I love cycling, me. And I love coffee.
Coffee and cycling go together like monkeys and tennis rackets (“monkey tennis!”). Like Ginger Biscuits and Fred Astaire. Like Bert and Ernie. Like salt and caramel (or so they’ll have us believe).
As a committed coffee drinker and a somewhat less committed cyclist, at least right now (based on my Strava records) I thought I’d look into the mighty bean and the drink it produces, with a cycling bent.
And then write a post about it. Please to enjoy.
A Brew-tiful Friendship
(Trying too hard? … Thought so)
Why do coffee and cycling seem so irrevocably linked?
Here are some of my (hardly profound) theories:
- As a sport, cycling is ‘European’. Europeans don’t seem to be able to do tea. They do seem to be able to do coffee. Quid erat demostratum.
- A lot of coffee comes from Columbia. Columbians tend to be good cyclists.
- Middle-aged people tend to treat exercise as a pre-cursor to consumption. Coffee and cake in a rural cafe is a nice way to consume. Cycling is a perfect way to get there (and back).
- The design sensibility that runs through road cycling seems to be the same that imbues the smooth white espresso cup and the gleaming chrome barrista machine.
- Oh yes. It’s (mildly) performance enhancing. No further comment required.
Are You For Coffee? I Am For Coffee.
As with many of my development milestones (think puberty), I was a late starter. I only began drinking coffee in earnest at university, when I was faced with the requirement to stare at tedious texts for hours on end without going to sleep.
I’m 99.9% percent sure that this was good ol’ Nescafe (not even the Gold Blend) as this was what my parents drank at home.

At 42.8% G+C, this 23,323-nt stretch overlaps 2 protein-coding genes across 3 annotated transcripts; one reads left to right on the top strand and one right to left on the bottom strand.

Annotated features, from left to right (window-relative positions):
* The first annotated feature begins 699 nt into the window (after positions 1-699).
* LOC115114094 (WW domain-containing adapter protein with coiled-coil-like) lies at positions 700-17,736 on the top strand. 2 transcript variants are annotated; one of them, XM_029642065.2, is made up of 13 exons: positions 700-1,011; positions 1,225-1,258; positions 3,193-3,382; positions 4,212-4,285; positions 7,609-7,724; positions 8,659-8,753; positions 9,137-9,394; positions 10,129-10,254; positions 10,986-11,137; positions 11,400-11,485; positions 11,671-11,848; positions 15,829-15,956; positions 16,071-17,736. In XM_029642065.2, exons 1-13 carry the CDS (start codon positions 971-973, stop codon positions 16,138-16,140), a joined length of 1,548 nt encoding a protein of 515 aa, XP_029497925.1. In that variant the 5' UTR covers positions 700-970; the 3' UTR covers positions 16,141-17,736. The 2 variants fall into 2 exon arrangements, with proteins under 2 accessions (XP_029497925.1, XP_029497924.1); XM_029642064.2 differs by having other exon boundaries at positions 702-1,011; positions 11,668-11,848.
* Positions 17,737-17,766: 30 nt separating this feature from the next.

In addition to preparing me for the world of work, this turned me into an addict.
(I could stop any time but) I am now in the habit of drinking four cups of coffee a day without fail.
Some of those cups are, by necessity, made from the (frankly filthy) instant coffee that stocks the office kitchen. At home, again for convenience, we’ve tended to stock ‘premium’ instants (think Kenco Millicano, Nescafe Alta
But increasingly I’m getting back into ‘real’ coffee, something that (at home at least) had gone somewhat by the wayside as lazy Saturday mornings spent ‘grinding my beans’ has given way to harried mainlining of caffeine.
There may be some correlation between this intensified search for high grade caffeine and there being an aggressive 14-month old infant in the house.
How Do I Brew Coffee At Home
As the subtitle suggests, I brew coffee at home. I don’t (yet) have an espresso machine (or one of those machines that uses pods).
Whilst the Starbuck-led cafe revolution has been very much focused on the espresso form of drink creation, there seems to be increasing focus amongst the coffee illuminati on using alternative brewing methods, most of which are easy to do at home (although, as it turns out, sometimes quite difficult to do well).
So far I have tried:
- my filter machine (which I still don’t seem to have mastered) – I got this to help me brew coffee first thing in the morning, so it’s ready to take with me for my drive to work;
- the cafetiere (I believe this is called a French Press in the US) – over holidays and weekends, my coffee ‘workflow’ seems to have become a cafetiere of Columbian marching powder first thing in the morning (this makes two cups) – unfortunately not a habit I can continue during the week as I don’t have time to do it before heading off to work;